Faculty & Staff

Gwen Robbins Schug

Visiting Professor
Biological Anthropology and Bioarchaeology
Ph.D., University of Oregon (2007)
Email: gmrobbin@uncg.edu
Curriculum Vitae
Research Website: https://gwenrobbinsschug.academia.edu/

Research Interests

  • Bioarchaeology
  • Human dental and skeletal biology
  • Human-environmental interactions
  • Climate and socio-cultural change
  • Paleopathology
  • South Asia

Courses Taught

  • ATY 253: Introduction to Biological Anthropology
  • ATY 359: Forensic Anthropology
  • ATY 400x: Paleopathology
  • ATY 400x: Archaeology of South Asia
  • ATY 400x: Bioarchaeology

Personal Statement

I am a Professor of Anthropology at Appalachian State University (2006-present) and a Visiting Professor at UNC Greensboro (2020–2021). My research focuses on adaptive challenges for human communities, including human-environmental interactions and climate change throughout the Holocene in South Asia and more recently, in Bronze Age Oman and modern Italy. My research has been funded by Wenner Gren, Fulbright, and the American Institute of Indian Studies, among others. I am the author of Bioarchaeology of Climate Change (2011, UPF) co-editor of A Companion to South Asia in the Past (2016, Wiley-Blackwell), editor of the Routledge Handbook of the Bioarchaeology of Climate and Environmental Change (forthcoming in 2020, Routledge), 18 published journal articles and 12 book chapters.

Books

  • Robbins Schug, G. (Ed.) (In press, 2020). The Routledge Handbook of the Bioarchaeology of Climate and Environmental Change. Abingdon: Routledge.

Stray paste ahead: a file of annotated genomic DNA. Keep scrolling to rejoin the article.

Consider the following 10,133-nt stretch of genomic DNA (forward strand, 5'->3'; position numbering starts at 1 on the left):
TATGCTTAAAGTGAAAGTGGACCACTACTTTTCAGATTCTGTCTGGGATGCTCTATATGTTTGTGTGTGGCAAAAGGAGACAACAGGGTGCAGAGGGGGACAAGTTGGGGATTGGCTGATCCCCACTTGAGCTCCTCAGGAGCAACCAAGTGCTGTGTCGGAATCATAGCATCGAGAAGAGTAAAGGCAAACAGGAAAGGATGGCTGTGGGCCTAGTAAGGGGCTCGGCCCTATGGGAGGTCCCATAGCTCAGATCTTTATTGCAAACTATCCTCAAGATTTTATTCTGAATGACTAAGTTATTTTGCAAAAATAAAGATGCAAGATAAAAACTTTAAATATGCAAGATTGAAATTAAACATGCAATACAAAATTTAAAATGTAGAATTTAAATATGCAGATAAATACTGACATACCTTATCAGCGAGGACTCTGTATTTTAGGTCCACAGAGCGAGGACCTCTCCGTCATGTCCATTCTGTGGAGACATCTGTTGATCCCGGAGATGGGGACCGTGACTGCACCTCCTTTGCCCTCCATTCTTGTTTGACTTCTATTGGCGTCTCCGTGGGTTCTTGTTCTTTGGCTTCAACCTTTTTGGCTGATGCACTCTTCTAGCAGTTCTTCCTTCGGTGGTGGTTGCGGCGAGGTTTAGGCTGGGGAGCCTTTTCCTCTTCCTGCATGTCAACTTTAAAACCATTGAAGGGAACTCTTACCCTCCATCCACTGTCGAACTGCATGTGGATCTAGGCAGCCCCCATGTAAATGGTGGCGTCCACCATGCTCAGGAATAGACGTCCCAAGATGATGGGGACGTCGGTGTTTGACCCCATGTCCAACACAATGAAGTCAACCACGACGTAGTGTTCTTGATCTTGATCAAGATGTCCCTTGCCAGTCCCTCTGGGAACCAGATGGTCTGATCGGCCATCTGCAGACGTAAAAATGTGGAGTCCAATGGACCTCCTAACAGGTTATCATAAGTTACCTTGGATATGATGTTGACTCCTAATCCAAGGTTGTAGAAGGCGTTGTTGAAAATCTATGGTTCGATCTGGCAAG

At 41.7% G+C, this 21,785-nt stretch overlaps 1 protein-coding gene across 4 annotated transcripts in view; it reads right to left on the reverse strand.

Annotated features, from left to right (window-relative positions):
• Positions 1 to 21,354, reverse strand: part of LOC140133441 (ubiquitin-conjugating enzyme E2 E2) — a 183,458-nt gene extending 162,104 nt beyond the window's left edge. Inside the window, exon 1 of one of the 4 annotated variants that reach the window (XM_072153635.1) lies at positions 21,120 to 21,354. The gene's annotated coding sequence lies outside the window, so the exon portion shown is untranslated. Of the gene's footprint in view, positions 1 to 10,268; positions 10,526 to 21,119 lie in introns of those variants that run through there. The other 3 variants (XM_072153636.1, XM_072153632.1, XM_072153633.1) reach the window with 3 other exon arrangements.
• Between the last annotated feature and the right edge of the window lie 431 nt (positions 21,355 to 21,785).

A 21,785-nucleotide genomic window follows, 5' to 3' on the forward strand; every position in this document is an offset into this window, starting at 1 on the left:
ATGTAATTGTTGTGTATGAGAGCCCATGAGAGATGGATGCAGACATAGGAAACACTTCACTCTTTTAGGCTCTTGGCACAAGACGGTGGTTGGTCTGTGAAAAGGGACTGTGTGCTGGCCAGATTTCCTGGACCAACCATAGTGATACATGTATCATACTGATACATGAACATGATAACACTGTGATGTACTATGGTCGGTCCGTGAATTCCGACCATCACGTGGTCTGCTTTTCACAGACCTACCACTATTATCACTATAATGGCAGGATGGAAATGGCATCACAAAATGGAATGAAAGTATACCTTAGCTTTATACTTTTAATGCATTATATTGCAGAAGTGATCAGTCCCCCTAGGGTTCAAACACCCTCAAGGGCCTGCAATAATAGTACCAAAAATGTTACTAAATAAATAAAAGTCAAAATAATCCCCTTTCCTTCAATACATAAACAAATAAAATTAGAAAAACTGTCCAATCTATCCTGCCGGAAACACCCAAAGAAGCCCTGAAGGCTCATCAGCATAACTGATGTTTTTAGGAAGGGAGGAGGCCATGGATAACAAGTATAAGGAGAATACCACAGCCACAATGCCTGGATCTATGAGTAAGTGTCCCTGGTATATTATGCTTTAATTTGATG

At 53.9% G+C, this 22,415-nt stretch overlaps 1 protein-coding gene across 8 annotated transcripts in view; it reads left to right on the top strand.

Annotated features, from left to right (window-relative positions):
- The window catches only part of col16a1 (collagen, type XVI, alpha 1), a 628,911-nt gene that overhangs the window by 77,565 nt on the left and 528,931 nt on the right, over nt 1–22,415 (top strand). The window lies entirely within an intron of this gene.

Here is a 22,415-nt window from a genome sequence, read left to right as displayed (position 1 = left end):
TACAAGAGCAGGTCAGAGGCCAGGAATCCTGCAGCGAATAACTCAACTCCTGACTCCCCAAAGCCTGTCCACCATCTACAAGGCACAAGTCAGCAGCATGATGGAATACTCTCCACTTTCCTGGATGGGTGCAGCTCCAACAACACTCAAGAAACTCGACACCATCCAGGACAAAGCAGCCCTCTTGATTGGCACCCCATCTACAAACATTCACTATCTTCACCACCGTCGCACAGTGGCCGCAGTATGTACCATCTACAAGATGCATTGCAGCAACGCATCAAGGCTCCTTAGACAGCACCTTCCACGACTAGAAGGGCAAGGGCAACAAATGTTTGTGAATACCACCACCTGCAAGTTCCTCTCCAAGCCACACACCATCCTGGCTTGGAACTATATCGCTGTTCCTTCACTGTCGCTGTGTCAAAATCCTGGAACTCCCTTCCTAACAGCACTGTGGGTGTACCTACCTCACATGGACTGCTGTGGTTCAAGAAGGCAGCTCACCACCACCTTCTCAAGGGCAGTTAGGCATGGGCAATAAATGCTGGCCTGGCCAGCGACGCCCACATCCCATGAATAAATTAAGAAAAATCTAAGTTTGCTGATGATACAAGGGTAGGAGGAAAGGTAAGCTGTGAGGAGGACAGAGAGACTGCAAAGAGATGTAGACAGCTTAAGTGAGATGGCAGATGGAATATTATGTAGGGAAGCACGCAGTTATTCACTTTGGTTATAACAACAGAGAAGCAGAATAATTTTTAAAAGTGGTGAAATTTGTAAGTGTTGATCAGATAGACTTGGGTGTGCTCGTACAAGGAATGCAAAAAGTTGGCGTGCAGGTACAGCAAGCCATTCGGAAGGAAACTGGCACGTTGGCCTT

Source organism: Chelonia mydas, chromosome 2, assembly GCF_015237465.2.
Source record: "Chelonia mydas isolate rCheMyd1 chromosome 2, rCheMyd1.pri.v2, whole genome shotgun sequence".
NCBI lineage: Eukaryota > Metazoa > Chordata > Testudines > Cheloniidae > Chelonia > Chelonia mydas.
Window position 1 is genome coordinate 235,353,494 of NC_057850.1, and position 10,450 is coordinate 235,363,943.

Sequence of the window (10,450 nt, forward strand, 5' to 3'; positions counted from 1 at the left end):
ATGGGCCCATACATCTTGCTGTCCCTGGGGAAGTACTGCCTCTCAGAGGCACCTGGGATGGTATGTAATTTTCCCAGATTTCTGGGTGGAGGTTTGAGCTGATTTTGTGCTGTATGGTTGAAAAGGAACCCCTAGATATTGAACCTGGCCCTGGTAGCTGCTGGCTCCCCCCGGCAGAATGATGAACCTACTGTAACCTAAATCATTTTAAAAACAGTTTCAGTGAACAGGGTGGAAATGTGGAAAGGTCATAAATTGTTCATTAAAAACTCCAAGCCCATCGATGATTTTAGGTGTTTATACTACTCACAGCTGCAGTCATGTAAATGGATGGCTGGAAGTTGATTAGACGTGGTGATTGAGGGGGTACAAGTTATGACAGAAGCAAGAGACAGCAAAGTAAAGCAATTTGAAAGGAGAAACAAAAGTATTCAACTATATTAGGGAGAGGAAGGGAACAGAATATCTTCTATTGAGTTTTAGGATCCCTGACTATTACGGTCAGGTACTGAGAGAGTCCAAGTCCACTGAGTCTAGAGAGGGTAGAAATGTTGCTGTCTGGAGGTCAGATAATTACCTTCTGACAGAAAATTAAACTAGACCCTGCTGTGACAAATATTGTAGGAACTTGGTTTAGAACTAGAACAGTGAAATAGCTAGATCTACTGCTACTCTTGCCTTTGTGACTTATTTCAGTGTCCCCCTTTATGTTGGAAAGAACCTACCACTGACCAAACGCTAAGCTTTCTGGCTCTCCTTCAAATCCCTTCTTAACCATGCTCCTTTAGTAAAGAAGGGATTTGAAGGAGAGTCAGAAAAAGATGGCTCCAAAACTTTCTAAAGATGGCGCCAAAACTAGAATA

• Robbins Schug, G., & Walimbe, S.R. (Eds.) (2016). A Companion to South Asia in the Past. Boston: Wiley Blackwell.
  • Robbins Schug, G. (2011). Bioarchaeology and Climate Change: A View from South Asian Prehistory. Gainesville: University Press of Florida
  • Robbins, G., Misra, V.D., Pal, J.N., & Gupta, M.C. (2004). Mesolithic Damdama: Dental histology and age estimation. Allahabad: University of Allahabad Press.

Articles and Book Chapters

  • Robbins Schug, G. (In press, expected 2020). Ritual, urbanism, and the everyday: Mortuary behavior in the Indus civilization. In S. DeWitte, & T. Betsinger (Eds.), The Bioarchaeology of Urbanization (pp TBD). Chum: Springer.
  • Nystrom, K.C., Robbins Schug, G. (In press, expected 2020). A bioarchaeology of social inequality and environmental change. In G. Robbins Schug (Ed.), The Routledge Handbook of the Bioarchaeology of Climate and Environmental Change (pp. TBD). Abingdon: Routledge.
  • Miller, M., Robbins Schug, G., Pagani, L., Carrara, N. (In press, expected 2020) A bioarchaeology of madness: Modernity, pellagra, and the rise of the manicomio system in the Veneto Region of Italy. In G. Robbins Schug (Ed.), The Routledge Handbook of the Bioarchaeology of Climate and Environmental Change (pp. TBD). Abingdon: Routledge.
  • Robbins Schug, G. (In press, expected 2020). A bioarchaeology of climate and environmental change. In G. Robbins Schug (Ed.), The Routledge Handbook of the Bioarchaeology of Climate and Environmental Change (pp. TBD). Abingdon: Routledge.
  • Robbins Schug, G. (2020). Maternal forces: Biological, behavioral, and emotional aspects of plagiocephaly in the past. In S. Halcrow, & R. Gowland (Eds.), The Mother-Infant Nexus in Anthropology: Small Beginnings, Significant Outcomes (pp 235–256). Chum: Springer.